A lack of gender perspectives within climate discourse not only erases the struggles of women, but assumes that climate change is gender-neutral, when ample evidence proves otherwise. This idea of climate change as purely ecological is dangerous, particularly without the inclusion of gendered, racial and other intersectional dimensions, when considering adaptation and mitigation strategies. A common strategy that has often been brought up within conferences such as the ICPD (International Conference on Population and Development in 1994, forming the UNPF (United Nations Populations Fund)), is population control. This is due to growing emissions in greenhouse gasses as a result of the rise in global populations. Though an inclusion of sexual and reproductive health and rights within climate policies would benefit women and population control goals, women’s bodies are not vehicles for climate change solutions (Silliman, 2009), as they are and must continue to be the sole deciders of whether or not they want to have children, and how many. As Lim (2017) argues, the rights of women are “non-negotiable, and States cannot pick and choose which human rights they would grant to women” (p. 19).
|One of many women-led organisations trying to combat climate change|
As the article by McKibbin (2017) accurately states, “there’s an almost perfect inverse relationship between how much of the problem you caused and how much of the pain you’re feeling”. This encapsulates the climate change dilemma: capitalism and modernity thrive on the marginalized populations that continue to struggle for survival and endure the harsh effects of climate change, as we continue our unsustainable and non-ecofriendly ways. This is apparent in observing how the autonomy and agency of women in developing regions are often unacknowledged or compromised as a result. But women are not just ‘victims’ of climate issues; they are active agents of change in terms of mitigation and adaptation due to the knowledge they have of the resources they use, their skillsets in domestic work, navigating for food, water and energy and the roles and responsibilities they have within their communities that are central to sustaining their livelihoods.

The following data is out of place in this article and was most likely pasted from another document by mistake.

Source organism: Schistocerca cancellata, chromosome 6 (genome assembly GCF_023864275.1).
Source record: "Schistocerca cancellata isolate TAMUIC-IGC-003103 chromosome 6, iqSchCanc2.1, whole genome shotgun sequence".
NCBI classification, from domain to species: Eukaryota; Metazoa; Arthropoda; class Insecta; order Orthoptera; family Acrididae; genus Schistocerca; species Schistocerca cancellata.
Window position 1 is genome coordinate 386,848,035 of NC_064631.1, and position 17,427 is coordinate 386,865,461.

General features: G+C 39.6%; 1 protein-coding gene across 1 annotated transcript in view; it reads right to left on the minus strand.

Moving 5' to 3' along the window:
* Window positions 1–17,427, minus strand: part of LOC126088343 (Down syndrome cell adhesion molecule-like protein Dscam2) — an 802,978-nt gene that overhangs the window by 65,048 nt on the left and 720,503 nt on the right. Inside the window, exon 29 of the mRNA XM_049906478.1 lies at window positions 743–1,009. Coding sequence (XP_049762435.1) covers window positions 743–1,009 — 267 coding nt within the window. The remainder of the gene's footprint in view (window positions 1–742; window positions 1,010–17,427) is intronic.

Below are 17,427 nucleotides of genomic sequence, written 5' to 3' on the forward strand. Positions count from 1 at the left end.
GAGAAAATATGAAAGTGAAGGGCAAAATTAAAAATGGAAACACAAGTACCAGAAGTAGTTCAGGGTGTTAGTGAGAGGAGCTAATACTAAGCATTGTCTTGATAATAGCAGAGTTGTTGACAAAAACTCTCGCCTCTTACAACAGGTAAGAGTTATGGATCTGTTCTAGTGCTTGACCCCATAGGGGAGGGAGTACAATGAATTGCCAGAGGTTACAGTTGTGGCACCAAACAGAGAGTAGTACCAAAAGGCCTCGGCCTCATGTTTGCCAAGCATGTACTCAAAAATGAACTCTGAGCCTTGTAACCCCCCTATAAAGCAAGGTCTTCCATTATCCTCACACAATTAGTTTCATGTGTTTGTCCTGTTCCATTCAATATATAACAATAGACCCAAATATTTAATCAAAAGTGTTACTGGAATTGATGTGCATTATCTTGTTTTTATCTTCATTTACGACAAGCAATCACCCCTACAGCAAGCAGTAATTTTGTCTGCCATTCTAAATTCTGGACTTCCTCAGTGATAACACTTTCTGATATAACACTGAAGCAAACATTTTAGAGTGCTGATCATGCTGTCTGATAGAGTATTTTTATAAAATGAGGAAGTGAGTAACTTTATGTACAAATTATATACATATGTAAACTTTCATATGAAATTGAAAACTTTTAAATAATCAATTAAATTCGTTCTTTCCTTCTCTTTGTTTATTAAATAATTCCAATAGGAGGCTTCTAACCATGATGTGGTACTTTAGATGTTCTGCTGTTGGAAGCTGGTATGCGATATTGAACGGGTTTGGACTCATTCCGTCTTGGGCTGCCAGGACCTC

A debt is owed to the communities that still struggle as the rest of the world strives and modernizes, and the only way we can ever overcome climate change is to start repaying that debt with action, and with justice. Climate change must become as central to feminist ethics as women’s bodily autonomy, reproductive rights and equality of opportunity. Zoloft (2017) hauntingly warns us if we continue on this perilous road of climate injustice, “there will be a time when the last well is dry, and then it will be too late” (p. 141).
By: Mya Gopal
Kaijser, A., & Kronsell, A. (2014). Climate change through the lens of intersectionality. Environmental Politics, 23(3), 417-433. Retrieved from http://www.tandfonline.com/doi/abs/10.1080/09644016.2013.835203.
Lim, H. M. (2017). Why prioritise SRHR in climate change programming and policy
making. SRHR in the Era of the SDGs,23(2), 18-21. Retrieved from
McKibben, B. (2017, August 25). Climate Justice Is Racial Justice Is Gender Justice. Retrieved from https://www.yesmagazine.org/issues/just-transition/climate-justice-is-racial-justice-is-gender-justice-20170818
Silliman, J. (2009). In search of Climate Justice: Refuting dubious linkages, affirming
rights. ARROW For Change,15(1), 1-3. Retrieved from https://arrow.org.my/wpcontent/uploads/2015/04/AFC-Vol.15-No.1-2009_Climate-Change.pdf.
Zoloth, L. (2017). At the Last Well on Earth: Climate Change Is a Feminist Issue. Journal of Feminist Studies in Religion,33(2), 139-151. doi:10.2979/jfemistudreli.33.2.14
Image Source 1: https://www.photosforclass.com/search/climate%20change
Image Source 2: https://wecaninternational.org/